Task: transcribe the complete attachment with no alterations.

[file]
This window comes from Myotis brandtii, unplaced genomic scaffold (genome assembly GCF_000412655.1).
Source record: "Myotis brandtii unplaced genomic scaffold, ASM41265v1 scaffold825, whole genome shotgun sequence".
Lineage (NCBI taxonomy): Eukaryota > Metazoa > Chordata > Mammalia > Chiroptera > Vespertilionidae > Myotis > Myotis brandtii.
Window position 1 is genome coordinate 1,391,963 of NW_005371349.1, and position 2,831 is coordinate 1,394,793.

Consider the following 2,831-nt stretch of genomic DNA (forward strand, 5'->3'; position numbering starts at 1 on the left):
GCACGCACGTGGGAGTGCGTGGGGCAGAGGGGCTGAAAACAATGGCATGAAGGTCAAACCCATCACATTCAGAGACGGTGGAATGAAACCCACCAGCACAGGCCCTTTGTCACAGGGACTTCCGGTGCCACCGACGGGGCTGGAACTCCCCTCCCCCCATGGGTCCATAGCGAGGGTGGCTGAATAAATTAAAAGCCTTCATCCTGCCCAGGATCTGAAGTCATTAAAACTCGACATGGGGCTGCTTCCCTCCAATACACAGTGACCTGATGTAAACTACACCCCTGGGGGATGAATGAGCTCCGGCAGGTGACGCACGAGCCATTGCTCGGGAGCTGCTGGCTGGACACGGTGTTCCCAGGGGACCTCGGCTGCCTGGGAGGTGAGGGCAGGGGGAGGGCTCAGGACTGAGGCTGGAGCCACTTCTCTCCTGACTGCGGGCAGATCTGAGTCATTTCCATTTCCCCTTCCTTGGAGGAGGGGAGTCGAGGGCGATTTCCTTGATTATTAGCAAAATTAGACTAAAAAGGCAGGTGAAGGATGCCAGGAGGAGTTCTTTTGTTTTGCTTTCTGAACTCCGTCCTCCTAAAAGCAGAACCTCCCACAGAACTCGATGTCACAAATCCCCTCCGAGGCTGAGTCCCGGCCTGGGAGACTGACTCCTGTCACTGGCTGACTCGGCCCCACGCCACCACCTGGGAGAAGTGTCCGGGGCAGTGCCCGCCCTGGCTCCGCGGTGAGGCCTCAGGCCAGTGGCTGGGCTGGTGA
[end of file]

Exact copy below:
This window comes from Myotis brandtii, unplaced genomic scaffold (genome assembly GCF_000412655.1).
Source record: "Myotis brandtii unplaced genomic scaffold, ASM41265v1 scaffold825, whole genome shotgun sequence".
Lineage (NCBI taxonomy): Eukaryota > Metazoa > Chordata > Mammalia > Chiroptera > Vespertilionidae > Myotis > Myotis brandtii.
Window position 1 is genome coordinate 1,391,963 of NW_005371349.1, and position 2,831 is coordinate 1,394,793.

Consider the following 2,831-nt stretch of genomic DNA (forward strand, 5'->3'; position numbering starts at 1 on the left):
GCACGCACGTGGGAGTGCGTGGGGCAGAGGGGCTGAAAACAATGGCATGAAGGTCAAACCCATCACATTCAGAGACGGTGGAATGAAACCCACCAGCACAGGCCCTTTGTCACAGGGACTTCCGGTGCCACCGACGGGGCTGGAACTCCCCTCCCCCCATGGGTCCATAGCGAGGGTGGCTGAATAAATTAAAAGCCTTCATCCTGCCCAGGATCTGAAGTCATTAAAACTCGACATGGGGCTGCTTCCCTCCAATACACAGTGACCTGATGTAAACTACACCCCTGGGGGATGAATGAGCTCCGGCAGGTGACGCACGAGCCATTGCTCGGGAGCTGCTGGCTGGACACGGTGTTCCCAGGGGACCTCGGCTGCCTGGGAGGTGAGGGCAGGGGGAGGGCTCAGGACTGAGGCTGGAGCCACTTCTCTCCTGACTGCGGGCAGATCTGAGTCATTTCCATTTCCCCTTCCTTGGAGGAGGGGAGTCGAGGGCGATTTCCTTGATTATTAGCAAAATTAGACTAAAAAGGCAGGTGAAGGATGCCAGGAGGAGTTCTTTTGTTTTGCTTTCTGAACTCCGTCCTCCTAAAAGCAGAACCTCCCACAGAACTCGATGTCACAAATCCCCTCCGAGGCTGAGTCCCGGCCTGGGAGACTGACTCCTGTCACTGGCTGACTCGGCCCCACGCCACCACCTGGGAGAAGTGTCCGGGGCAGTGCCCGCCCTGGCTCCGCGGTGAGGCCTCAGGCCAGTGGCTGGGCTGGTGA